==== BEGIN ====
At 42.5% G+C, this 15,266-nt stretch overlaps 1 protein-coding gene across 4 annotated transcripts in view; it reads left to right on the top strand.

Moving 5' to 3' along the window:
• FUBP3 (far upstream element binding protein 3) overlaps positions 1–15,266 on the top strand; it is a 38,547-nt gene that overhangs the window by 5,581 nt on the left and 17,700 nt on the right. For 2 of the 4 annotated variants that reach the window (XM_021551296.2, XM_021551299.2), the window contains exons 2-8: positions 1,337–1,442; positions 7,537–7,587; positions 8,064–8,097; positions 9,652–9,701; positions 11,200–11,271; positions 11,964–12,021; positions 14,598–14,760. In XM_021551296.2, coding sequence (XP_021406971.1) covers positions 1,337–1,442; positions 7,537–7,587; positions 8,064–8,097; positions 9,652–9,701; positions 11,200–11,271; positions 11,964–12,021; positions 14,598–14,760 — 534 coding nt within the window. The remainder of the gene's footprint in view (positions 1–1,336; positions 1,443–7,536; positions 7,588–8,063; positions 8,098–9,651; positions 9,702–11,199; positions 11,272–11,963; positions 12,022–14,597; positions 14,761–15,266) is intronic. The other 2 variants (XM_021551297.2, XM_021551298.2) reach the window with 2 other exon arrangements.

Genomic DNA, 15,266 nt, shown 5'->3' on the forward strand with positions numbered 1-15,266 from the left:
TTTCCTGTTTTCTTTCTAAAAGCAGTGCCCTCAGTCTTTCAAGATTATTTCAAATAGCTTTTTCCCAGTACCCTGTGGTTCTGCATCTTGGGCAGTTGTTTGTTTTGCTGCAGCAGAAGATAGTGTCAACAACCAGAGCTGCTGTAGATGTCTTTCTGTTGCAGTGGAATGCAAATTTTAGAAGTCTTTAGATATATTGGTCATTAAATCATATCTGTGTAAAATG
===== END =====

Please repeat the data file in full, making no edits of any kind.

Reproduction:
At 42.5% G+C, this 15,266-nt stretch overlaps 1 protein-coding gene across 4 annotated transcripts in view; it reads left to right on the top strand.

Moving 5' to 3' along the window:
• FUBP3 (far upstream element binding protein 3) overlaps positions 1–15,266 on the top strand; it is a 38,547-nt gene that overhangs the window by 5,581 nt on the left and 17,700 nt on the right. For 2 of the 4 annotated variants that reach the window (XM_021551296.2, XM_021551299.2), the window contains exons 2-8: positions 1,337–1,442; positions 7,537–7,587; positions 8,064–8,097; positions 9,652–9,701; positions 11,200–11,271; positions 11,964–12,021; positions 14,598–14,760. In XM_021551296.2, coding sequence (XP_021406971.1) covers positions 1,337–1,442; positions 7,537–7,587; positions 8,064–8,097; positions 9,652–9,701; positions 11,200–11,271; positions 11,964–12,021; positions 14,598–14,760 — 534 coding nt within the window. The remainder of the gene's footprint in view (positions 1–1,336; positions 1,443–7,536; positions 7,588–8,063; positions 8,098–9,651; positions 9,702–11,199; positions 11,272–11,963; positions 12,022–14,597; positions 14,761–15,266) is intronic. The other 2 variants (XM_021551297.2, XM_021551298.2) reach the window with 2 other exon arrangements.

Genomic DNA, 15,266 nt, shown 5'->3' on the forward strand with positions numbered 1-15,266 from the left:
TTTCCTGTTTTCTTTCTAAAAGCAGTGCCCTCAGTCTTTCAAGATTATTTCAAATAGCTTTTTCCCAGTACCCTGTGGTTCTGCATCTTGGGCAGTTGTTTGTTTTGCTGCAGCAGAAGATAGTGTCAACAACCAGAGCTGCTGTAGATGTCTTTCTGTTGCAGTGGAATGCAAATTTTAGAAGTCTTTAGATATATTGGTCATTAAATCATATCTGTGTAAAATG